Broadview Press has been really great at publishing what would otherwise be obscure works by little known eighteenth-century novelists. Eliza Haywood, however, little known now, was a literary superstar of her day (arguably the most well-known and prolific novelist of the first half of the eighteenth century), but is not widely read today. This Broadview edition brings together four of her shorter works. Since these works are so short, I decided to review them together.
Fantomina, or Love in a Maze (1724): I found this quite hilarious. It is about a woman who manages to seduce the same man over and over again by adopting various disguises. Yes, really. He never picks up on the fact that he is sleeping with the same woman over and over again. The way Haywood transforms the "seduced maiden" story is very clever - she turns the seduced maiden into the seducer (much more daring than Clarissa!). While this will leave you wondering about the intellect of the man in question, it's a very clever, tongue-in-cheek work. I really enjoyed it.
The Tea-Table, or A Conversation between Some Polite People of both Sexes, at a Lady's Visiting Day (1725): The title really gives away what this work is about - it literally is a conversation over a tea-table. Most of the conversation centers around love and virtue, but they do veer off on tangents and some of the inset stories are quite lengthy. It is interesting, but a little disjointed. Much less a real conversation, I guess! I enjoyed the narrative sections much more than the theoretical conversations.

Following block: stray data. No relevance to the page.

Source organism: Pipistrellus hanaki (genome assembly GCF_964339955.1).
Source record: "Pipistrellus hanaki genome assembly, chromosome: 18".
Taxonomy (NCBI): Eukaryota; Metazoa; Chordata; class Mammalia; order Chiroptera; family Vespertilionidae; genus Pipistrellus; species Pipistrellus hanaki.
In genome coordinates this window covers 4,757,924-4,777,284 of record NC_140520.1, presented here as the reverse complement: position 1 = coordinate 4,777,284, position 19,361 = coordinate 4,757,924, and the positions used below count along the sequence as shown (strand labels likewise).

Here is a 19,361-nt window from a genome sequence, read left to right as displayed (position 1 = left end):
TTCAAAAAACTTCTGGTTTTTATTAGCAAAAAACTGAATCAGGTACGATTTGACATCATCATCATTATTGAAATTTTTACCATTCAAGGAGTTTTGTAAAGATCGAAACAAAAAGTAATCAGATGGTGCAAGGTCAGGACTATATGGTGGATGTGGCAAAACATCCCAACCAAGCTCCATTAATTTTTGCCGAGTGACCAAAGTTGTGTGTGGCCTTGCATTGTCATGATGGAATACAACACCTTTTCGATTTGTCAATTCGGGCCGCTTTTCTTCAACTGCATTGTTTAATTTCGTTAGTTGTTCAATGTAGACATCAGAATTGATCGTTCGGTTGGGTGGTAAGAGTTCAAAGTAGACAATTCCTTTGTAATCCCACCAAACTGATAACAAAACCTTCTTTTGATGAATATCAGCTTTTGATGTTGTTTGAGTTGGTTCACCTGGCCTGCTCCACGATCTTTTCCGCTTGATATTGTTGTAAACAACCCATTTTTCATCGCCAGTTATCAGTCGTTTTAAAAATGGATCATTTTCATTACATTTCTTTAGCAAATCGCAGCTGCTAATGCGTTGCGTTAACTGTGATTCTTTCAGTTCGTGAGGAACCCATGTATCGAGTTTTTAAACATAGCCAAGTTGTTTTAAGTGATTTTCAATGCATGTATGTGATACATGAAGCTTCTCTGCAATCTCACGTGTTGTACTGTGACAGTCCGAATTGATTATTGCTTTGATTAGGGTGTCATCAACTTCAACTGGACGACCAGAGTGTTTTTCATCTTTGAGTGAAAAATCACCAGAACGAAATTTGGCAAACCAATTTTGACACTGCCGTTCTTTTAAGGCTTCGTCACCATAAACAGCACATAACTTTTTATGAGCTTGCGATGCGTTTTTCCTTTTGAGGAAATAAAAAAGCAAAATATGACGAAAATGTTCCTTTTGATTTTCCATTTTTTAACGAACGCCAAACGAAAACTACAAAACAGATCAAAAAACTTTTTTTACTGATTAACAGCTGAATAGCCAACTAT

Reflections on the Various Effects of Love (1726): Again, the title gives the game away. This is basically an extended reflection on the nature of love. There is a lot of discussion on why some people behave so appallingly when they fall in love, and the conclusion that the narrator comes to is that love heightens our essential characteristics. For example, if you are subconsciously frivolous or morally loose, love "unlocks" that characteristic. On the flipside, if you are good, love will bring out that essential goodness. Again, there are quite a few inset narratives that serve to illustrate the narrator's point, which are the most enjoyable parts of the work.
Love Letters on All Occasions lately passed between Persons of Distinction (1730): This is basically a set of individual love letters. While some letters are followed by a reply, most exist in isolation, so we never actually know 'what happens next'. The longest sequence of letters (which runs over approximately 10 pages) is similarly incomplete - the lovers are just about to be reunited when all of a sudden Haywood switches her attention to another couple. What is interesting is that each letter is about a different facet of love. There are letters about unrequited love, jealousy, constancy, absence - everything you can ever imagine. It's actually quite remarkable. While the fact that there is no actual narrative means it's hard to get into the book, I was surprised by how much I enjoyed this. And I wanted to know more about everybody! It's like 80 pages of tantalizing hints at longer stories. Very frustrating, but very enjoyable at the same time.